On this ID the Future, science historian Michael Flannery continues discussing his newly updated Intelligent Evolution: How Alfred Russel Wallace’s World of Life Challenged Darwin. Wallace was co-founder with Charles Darwin of the theory of evolution by random variation and natural selection, but unlike Darwin he saw teleology or purpose as essential to life’s history, and a teleological view as essential to the life sciences. According to Flannery, Wallace’s views on the nature of the cell, the special attributes of humans, the irreducible nature of life, and the fine tuning of the universe hold up well today. He and Darwin disagreed on much of this, yet they maintained mutual respect. In this, Flannery says, the two are a great model Read More ›
On this episode of ID the Future, Mike Keas interviews science historian and bioethicist Michael Flannery about his recent article on Charles Darwin and archrival Richard Owen. Owen was an evolutionist, too, but of a different stripe. Unlike Darwin, he believed that evolution was guided by teleology or purpose, and he saw humans as different from animals not only in degree but in kind. This led him to reject Darwin’s conclusion of a “hierarchy of races,” as well as Darwin’s expectation that the supposedly “less fit” races of humankind ultimately would be exterminated by the so-called “superior” white race. Most Darwinists today aren’t racist, but Darwinism did grease the skids into a dubious scientific racism that became widespread, encouraging racist Read More ›
On this classic episode of ID the Future, Brian Miller interviews Michael Flannery on how Darwin’s background conditioned him to materialism, and how this influence impacted his development of the theory of evolution.
On this episode of ID the Future, science historian Michael Flannery pays tribute to Gertrude Himmelfarb, the pioneering Darwin critic who passed away in late December 2019. Even as the world was praising Darwin at the 1959 centennial of The Origin of Species, she was writing of his rhetorical sleight of hand, by which “possibilities were promoted into probabilities, and probabilities into certainties, so ignorance was raised to a position only once removed from certain knowledge.” Gutsy, bold, and precise in her scholarship, she saw Darwin’s theory as offering convenient “scientific” support for the class-divided, untrammeled survival-of-the-fittest industrial competition of the day. And she showed that Darwin’s scholarship — especially in his philosophical sources — was thin and thoroughly forgettable, Read More ›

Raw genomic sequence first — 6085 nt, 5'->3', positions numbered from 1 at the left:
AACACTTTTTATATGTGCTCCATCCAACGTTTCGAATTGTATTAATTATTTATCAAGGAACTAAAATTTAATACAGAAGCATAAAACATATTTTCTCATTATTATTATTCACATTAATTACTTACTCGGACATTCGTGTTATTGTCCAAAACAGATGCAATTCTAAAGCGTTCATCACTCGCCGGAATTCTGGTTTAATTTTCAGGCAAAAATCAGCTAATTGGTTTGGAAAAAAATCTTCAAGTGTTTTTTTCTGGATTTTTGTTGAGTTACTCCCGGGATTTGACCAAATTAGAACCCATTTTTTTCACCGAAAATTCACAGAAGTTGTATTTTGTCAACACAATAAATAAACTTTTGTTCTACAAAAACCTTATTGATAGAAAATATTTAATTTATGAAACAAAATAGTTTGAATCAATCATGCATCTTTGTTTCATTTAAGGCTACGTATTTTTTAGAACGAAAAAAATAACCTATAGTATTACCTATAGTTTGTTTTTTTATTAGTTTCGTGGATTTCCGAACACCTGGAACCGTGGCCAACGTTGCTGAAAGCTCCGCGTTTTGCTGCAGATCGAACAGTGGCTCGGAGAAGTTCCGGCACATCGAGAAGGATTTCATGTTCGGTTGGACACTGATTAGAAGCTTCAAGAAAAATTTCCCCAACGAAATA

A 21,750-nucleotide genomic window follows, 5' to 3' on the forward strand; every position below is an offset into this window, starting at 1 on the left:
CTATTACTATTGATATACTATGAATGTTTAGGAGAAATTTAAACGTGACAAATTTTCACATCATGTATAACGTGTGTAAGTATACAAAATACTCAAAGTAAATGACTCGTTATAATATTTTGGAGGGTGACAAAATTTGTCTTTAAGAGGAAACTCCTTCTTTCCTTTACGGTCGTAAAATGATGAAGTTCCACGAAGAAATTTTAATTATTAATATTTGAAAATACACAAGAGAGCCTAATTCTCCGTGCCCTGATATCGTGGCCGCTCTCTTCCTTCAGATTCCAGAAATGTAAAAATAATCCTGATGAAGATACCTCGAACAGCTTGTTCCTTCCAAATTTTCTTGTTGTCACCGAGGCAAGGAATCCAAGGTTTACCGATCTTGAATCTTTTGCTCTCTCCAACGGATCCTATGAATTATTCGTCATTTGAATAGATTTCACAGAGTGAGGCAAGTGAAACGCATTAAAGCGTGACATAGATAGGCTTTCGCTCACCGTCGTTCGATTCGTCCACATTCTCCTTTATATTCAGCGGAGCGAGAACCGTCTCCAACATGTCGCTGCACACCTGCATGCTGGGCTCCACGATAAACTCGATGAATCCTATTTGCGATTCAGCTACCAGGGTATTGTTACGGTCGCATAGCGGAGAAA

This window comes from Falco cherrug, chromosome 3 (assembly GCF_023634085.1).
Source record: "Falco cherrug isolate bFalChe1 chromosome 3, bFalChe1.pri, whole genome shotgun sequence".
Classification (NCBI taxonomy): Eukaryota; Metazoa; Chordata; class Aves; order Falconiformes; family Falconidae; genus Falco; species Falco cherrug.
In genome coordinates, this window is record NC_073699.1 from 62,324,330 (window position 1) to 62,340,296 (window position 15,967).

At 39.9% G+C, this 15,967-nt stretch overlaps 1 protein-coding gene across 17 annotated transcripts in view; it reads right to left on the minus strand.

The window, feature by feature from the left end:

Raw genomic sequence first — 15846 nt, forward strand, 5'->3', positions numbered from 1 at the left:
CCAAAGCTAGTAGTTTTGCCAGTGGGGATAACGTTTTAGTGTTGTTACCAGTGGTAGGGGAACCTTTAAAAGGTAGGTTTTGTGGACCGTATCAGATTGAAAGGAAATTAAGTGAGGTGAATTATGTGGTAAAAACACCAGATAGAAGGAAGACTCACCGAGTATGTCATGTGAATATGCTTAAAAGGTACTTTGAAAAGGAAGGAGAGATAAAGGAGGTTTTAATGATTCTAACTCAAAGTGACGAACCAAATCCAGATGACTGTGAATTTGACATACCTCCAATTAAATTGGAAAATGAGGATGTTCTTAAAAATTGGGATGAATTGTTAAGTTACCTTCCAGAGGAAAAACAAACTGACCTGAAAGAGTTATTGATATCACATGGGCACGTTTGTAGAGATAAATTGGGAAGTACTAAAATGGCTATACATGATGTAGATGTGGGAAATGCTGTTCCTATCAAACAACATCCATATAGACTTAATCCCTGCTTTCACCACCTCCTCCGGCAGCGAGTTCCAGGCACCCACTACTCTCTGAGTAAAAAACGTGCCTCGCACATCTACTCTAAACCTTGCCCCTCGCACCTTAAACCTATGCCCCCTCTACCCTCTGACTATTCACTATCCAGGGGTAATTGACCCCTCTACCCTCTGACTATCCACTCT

On this episode of ID the Future, host Mike Keas speaks with science historian Michael Flannery about Darwinism, Past, Present, and Future, in which Flannery wonders about an L.A. Times op-ed by Ann Reid, director of the pro-Darwinism lobby group The National Center for Science Education.
On this episode of ID the Future from the vault, Tod Butterfield interviews Michael Flannery, author of Alfred Russel Wallace: A Rediscovered Life. Flannery discusses his article on the Greek philosopher Anaxagoras (ca. 500-428 B.C.), who was one of the first to articulate an argument for design in nature.
On this episode of ID the Future from the vault, Michael Flannery is on The Universe Next Door with Tom Woodward to discuss Alfred Russel Wallace, the lesser-known co-founder of the theory of evolution. Read More ›
On this episode of ID the Future, Michael Flannery, historian of science and emeritus professor from the University of Alabama at Birmingham, discusses how Alfred Russel Wallace, co-founder of the theory of evolution by natural selection, broke with Darwin by arguing that the rise of humans required something more than blind evolutionary mechanisms. As Flannery also notes, the great geologist Charles Lyell sided with Wallace in the debate, to Darwin’s dismay. Listen in to learn more about Lyell’s idea of uniformity, the pro-Darwinian origins of the journal Nature, and how professional dissent from Darwinism has existed and persisted ever since Darwin’s Origin of the Species. And to dive deeper still, check out Flannery’s new book on Wallace, Nature’s Prophet.
On this episode of ID the Future host Mike Keas talks a third time with Michael Flannery about Flannery’s new book Nature’s Prophet: Alfred Russel Wallace and His Evolution from Natural Selection to Natural Theology. The surprising word come out of this conversation is how open Darwin was to Wallace’s opposing viewpoint — unlike many Darwinists today. Some of Flannery’s recent experience with historians of science, though, shows there is at least hope in some quarters for increasing academic openness today.